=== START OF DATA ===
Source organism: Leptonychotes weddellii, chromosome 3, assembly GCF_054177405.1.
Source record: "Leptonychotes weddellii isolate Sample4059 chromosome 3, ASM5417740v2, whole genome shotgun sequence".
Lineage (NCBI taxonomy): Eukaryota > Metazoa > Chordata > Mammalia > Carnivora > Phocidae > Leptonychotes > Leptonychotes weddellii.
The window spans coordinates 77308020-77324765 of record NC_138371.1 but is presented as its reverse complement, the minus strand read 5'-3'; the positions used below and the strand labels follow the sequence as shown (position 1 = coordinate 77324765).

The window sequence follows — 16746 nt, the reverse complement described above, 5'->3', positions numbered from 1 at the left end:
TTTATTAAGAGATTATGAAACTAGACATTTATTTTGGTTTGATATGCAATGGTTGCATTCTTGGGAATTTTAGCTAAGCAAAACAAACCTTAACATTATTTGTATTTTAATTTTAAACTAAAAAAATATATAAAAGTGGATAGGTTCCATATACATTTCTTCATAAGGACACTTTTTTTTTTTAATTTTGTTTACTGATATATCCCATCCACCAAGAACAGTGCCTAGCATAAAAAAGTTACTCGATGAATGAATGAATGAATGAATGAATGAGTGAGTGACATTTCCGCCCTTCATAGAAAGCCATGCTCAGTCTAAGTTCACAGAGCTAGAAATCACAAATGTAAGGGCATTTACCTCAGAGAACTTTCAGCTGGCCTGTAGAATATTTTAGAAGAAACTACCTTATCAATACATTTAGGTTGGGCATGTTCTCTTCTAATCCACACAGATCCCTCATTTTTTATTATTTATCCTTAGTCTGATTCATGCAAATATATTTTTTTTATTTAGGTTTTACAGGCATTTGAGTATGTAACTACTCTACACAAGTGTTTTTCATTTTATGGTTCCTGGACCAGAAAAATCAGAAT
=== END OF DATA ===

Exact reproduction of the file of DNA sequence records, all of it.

Source organism: Leptonychotes weddellii, chromosome 3, assembly GCF_054177405.1.
Source record: "Leptonychotes weddellii isolate Sample4059 chromosome 3, ASM5417740v2, whole genome shotgun sequence".
Lineage (NCBI taxonomy): Eukaryota > Metazoa > Chordata > Mammalia > Carnivora > Phocidae > Leptonychotes > Leptonychotes weddellii.
The window spans coordinates 77308020-77324765 of record NC_138371.1 but is presented as its reverse complement, the minus strand read 5'-3'; the positions used below and the strand labels follow the sequence as shown (position 1 = coordinate 77324765).

The window sequence follows — 16746 nt, the reverse complement described above, 5'->3', positions numbered from 1 at the left end:
TTTATTAAGAGATTATGAAACTAGACATTTATTTTGGTTTGATATGCAATGGTTGCATTCTTGGGAATTTTAGCTAAGCAAAACAAACCTTAACATTATTTGTATTTTAATTTTAAACTAAAAAAATATATAAAAGTGGATAGGTTCCATATACATTTCTTCATAAGGACACTTTTTTTTTTTAATTTTGTTTACTGATATATCCCATCCACCAAGAACAGTGCCTAGCATAAAAAAGTTACTCGATGAATGAATGAATGAATGAATGAATGAGTGAGTGACATTTCCGCCCTTCATAGAAAGCCATGCTCAGTCTAAGTTCACAGAGCTAGAAATCACAAATGTAAGGGCATTTACCTCAGAGAACTTTCAGCTGGCCTGTAGAATATTTTAGAAGAAACTACCTTATCAATACATTTAGGTTGGGCATGTTCTCTTCTAATCCACACAGATCCCTCATTTTTTATTATTTATCCTTAGTCTGATTCATGCAAATATATTTTTTTTATTTAGGTTTTACAGGCATTTGAGTATGTAACTACTCTACACAAGTGTTTTTCATTTTATGGTTCCTGGACCAGAAAAATCAGAAT